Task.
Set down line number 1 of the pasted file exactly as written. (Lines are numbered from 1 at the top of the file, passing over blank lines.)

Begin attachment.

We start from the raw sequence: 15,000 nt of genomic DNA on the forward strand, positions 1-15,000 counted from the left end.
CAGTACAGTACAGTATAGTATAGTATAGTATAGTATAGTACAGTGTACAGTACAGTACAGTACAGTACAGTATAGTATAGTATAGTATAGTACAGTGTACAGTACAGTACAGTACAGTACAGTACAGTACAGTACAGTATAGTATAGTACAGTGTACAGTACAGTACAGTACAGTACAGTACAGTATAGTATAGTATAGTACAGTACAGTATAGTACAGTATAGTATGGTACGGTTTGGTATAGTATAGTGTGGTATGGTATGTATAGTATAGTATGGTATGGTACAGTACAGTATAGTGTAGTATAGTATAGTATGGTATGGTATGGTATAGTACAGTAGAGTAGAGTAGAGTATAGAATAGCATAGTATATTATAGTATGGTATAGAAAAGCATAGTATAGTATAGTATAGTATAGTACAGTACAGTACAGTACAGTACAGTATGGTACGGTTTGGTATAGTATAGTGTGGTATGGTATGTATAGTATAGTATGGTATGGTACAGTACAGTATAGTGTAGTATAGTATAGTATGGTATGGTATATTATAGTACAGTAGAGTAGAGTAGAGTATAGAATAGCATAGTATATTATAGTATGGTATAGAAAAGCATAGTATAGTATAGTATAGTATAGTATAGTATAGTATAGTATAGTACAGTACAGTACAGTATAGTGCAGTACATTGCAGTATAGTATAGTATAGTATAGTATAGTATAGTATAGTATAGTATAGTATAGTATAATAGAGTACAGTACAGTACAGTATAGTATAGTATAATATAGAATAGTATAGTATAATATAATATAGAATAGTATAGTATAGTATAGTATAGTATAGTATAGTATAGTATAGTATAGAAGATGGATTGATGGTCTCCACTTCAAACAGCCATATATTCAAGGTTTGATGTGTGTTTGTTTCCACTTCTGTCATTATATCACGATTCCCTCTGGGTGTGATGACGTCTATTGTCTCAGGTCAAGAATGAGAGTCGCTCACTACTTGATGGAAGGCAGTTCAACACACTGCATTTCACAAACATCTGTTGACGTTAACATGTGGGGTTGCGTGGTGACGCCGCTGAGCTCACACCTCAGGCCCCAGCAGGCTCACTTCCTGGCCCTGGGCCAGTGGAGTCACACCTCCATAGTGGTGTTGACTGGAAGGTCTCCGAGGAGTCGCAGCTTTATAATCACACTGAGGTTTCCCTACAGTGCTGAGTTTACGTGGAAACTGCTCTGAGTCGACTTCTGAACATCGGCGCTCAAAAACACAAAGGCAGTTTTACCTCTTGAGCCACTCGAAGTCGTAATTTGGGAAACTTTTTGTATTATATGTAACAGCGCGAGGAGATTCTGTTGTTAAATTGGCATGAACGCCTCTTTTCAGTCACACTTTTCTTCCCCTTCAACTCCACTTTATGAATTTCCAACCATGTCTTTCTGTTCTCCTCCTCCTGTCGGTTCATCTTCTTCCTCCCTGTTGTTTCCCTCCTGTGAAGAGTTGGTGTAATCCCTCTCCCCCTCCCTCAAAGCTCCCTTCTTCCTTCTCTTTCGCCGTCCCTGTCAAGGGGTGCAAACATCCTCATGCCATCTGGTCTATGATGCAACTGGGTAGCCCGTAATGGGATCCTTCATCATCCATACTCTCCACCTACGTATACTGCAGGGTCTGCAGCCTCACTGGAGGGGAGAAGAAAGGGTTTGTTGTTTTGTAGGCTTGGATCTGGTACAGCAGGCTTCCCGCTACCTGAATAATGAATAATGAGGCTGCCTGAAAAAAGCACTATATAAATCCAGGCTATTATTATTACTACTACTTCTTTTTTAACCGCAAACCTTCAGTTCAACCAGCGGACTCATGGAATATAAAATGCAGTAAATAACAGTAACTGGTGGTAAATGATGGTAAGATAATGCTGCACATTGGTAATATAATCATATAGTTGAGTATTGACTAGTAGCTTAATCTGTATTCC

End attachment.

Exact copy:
We start from the raw sequence: 15,000 nt of genomic DNA on the forward strand, positions 1-15,000 counted from the left end.